Have We Become a Nation of Aristocrats and Servants?
Robert Frank has a thought provoking op-ed piece in the WSJ this morning, positing that the rich no longer need the rest of us. It seems that except for fighting, cleaning and garbage hauling, the vast number of Americans are no longer necessary for their economic well being, which is a fairly alarming prospect, although not one that seems particularly surprising at the moment. After all, it’s become increasingly obvious that there’s no longer any reflexive resistance among the ruling class to the idea of a permanent underclass or even a belief in the necessity to keep a stable middle class thriving for economic (much less moral) purposes.
Late last year, the U.S. economy experienced a surprising decoupling. As stocks boomed, the wealthy bounced back. And while the Main Street economy was wracked by high unemployment and the real-estate crash, the wealthy–whose financial fates were more tied to capital markets than jobs and houses– picked themselves up, brushed themselves off and started buying luxury goods again.
Who knows what the next few months and years will bring. But one thing seems clear: the economic fate of Richistan seems increasingly separate from the fate of the U.S.
[Michael Lind]says the wealthy increasingly earn their fortunes with overseas labor, selling to overseas consumers and managing financial transactions that have little to do with the rest of the U.S. “A member of the elite can make money from factories in China that sell to consumers in India, while relying entirely or almost entirely on immigrant servants at one of several homes around the country.”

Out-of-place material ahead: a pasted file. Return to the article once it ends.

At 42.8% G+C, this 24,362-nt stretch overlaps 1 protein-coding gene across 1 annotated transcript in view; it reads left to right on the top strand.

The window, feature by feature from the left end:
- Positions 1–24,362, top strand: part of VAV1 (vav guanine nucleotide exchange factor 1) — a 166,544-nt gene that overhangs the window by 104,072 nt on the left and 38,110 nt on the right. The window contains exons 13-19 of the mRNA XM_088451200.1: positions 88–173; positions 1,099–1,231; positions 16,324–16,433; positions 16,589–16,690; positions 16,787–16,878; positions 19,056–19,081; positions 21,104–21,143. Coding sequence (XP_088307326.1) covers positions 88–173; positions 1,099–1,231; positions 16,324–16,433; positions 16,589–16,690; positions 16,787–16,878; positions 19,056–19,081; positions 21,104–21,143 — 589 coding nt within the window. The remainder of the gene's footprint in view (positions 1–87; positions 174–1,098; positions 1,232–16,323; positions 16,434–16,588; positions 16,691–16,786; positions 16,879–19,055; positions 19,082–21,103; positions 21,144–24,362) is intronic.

That’s a fairly creepy vision, which flies in the face of the old Henry Ford credo that he had to pay his factory workers enough to be able to buy his cars (even if he was a Nazi.) I guess when a country doesn’t make anything it may be inevitable that it becomes a nation of aristocrats and their servants.
Yves Smith says that although the attitude certainly is pervasive, this is probably more hype than reality. They’ve just found a new business model:
Yes, the rich increasingly live lives apart from those not in their economic cohort. But separation is not the same as independence. The Southern plantation owner had little interaction with his slaves (his overseer took care of that), yet he clearly depended on their labor. The financial crisis resulted in the greatest looting of the public purse in history. While the banksters were the obvious beneficiaries, most of the rest of the rich were carried along with them. The sudden recovery in the fortunes of the wealthy was no accident, but the result of a host of policies to prop up asset values.
This line of thinking is hardly new. James Galbraith, in The Predator State, discusses how the corporate elite have come to serve their own interests rather than those of their companies, and have become adept at using the state to further their personal aims. Thus the profit potential of remaining engaged in the US (albeit at as much of a remove as the top echelon can manage) is too great to be ignored.
So the new business of America is looting the coffers of the US treasury. Sounds about right.